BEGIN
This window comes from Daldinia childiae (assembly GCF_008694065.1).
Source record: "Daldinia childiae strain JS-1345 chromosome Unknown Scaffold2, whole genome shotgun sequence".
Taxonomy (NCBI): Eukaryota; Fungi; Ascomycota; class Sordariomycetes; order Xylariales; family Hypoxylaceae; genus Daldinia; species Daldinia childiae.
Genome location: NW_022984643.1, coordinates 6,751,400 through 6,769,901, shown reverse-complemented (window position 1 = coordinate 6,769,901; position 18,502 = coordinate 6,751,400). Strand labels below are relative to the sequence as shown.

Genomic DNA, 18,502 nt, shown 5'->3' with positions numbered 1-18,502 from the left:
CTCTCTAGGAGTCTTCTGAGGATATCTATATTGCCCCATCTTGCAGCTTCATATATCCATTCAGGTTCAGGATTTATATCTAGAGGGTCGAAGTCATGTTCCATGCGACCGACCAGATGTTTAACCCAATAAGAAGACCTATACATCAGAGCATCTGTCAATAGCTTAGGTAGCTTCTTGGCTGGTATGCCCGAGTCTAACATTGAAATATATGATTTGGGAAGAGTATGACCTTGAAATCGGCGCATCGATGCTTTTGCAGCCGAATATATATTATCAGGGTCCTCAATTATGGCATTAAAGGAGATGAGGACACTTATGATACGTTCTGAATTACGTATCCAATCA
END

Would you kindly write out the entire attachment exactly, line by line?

This window comes from Daldinia childiae (assembly GCF_008694065.1).
Source record: "Daldinia childiae strain JS-1345 chromosome Unknown Scaffold2, whole genome shotgun sequence".
Taxonomy (NCBI): Eukaryota; Fungi; Ascomycota; class Sordariomycetes; order Xylariales; family Hypoxylaceae; genus Daldinia; species Daldinia childiae.
Genome location: NW_022984643.1, coordinates 6,751,400 through 6,769,901, shown reverse-complemented (window position 1 = coordinate 6,769,901; position 18,502 = coordinate 6,751,400). Strand labels below are relative to the sequence as shown.

Genomic DNA, 18,502 nt, shown 5'->3' with positions numbered 1-18,502 from the left:
CTCTCTAGGAGTCTTCTGAGGATATCTATATTGCCCCATCTTGCAGCTTCATATATCCATTCAGGTTCAGGATTTATATCTAGAGGGTCGAAGTCATGTTCCATGCGACCGACCAGATGTTTAACCCAATAAGAAGACCTATACATCAGAGCATCTGTCAATAGCTTAGGTAGCTTCTTGGCTGGTATGCCCGAGTCTAACATTGAAATATATGATTTGGGAAGAGTATGACCTTGAAATCGGCGCATCGATGCTTTTGCAGCCGAATATATATTATCAGGGTCCTCAATTATGGCATTAAAGGAGATGAGGACACTTATGATACGTTCTGAATTACGTATCCAATCA